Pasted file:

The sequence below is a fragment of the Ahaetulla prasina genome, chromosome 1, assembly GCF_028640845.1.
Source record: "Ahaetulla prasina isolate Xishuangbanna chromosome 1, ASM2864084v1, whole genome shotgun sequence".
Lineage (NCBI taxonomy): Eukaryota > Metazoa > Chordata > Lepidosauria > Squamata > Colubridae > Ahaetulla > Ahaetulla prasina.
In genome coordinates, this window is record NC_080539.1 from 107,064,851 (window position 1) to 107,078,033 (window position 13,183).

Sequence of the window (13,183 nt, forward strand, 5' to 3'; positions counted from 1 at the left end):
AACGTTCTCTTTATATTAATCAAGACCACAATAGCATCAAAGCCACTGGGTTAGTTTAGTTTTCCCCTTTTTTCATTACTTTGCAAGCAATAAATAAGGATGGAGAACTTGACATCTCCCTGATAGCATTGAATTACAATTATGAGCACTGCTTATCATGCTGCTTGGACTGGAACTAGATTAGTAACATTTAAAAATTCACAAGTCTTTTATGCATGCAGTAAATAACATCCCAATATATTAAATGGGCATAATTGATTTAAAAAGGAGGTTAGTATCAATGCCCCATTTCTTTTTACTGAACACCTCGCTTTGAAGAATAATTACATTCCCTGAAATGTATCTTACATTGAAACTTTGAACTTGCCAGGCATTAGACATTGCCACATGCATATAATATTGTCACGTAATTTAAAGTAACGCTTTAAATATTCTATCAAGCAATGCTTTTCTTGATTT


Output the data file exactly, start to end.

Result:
The sequence below is a fragment of the Ahaetulla prasina genome, chromosome 1, assembly GCF_028640845.1.
Source record: "Ahaetulla prasina isolate Xishuangbanna chromosome 1, ASM2864084v1, whole genome shotgun sequence".
Lineage (NCBI taxonomy): Eukaryota > Metazoa > Chordata > Lepidosauria > Squamata > Colubridae > Ahaetulla > Ahaetulla prasina.
In genome coordinates, this window is record NC_080539.1 from 107,064,851 (window position 1) to 107,078,033 (window position 13,183).

Sequence of the window (13,183 nt, forward strand, 5' to 3'; positions counted from 1 at the left end):
AACGTTCTCTTTATATTAATCAAGACCACAATAGCATCAAAGCCACTGGGTTAGTTTAGTTTTCCCCTTTTTTCATTACTTTGCAAGCAATAAATAAGGATGGAGAACTTGACATCTCCCTGATAGCATTGAATTACAATTATGAGCACTGCTTATCATGCTGCTTGGACTGGAACTAGATTAGTAACATTTAAAAATTCACAAGTCTTTTATGCATGCAGTAAATAACATCCCAATATATTAAATGGGCATAATTGATTTAAAAAGGAGGTTAGTATCAATGCCCCATTTCTTTTTACTGAACACCTCGCTTTGAAGAATAATTACATTCCCTGAAATGTATCTTACATTGAAACTTTGAACTTGCCAGGCATTAGACATTGCCACATGCATATAATATTGTCACGTAATTTAAAGTAACGCTTTAAATATTCTATCAAGCAATGCTTTTCTTGATTT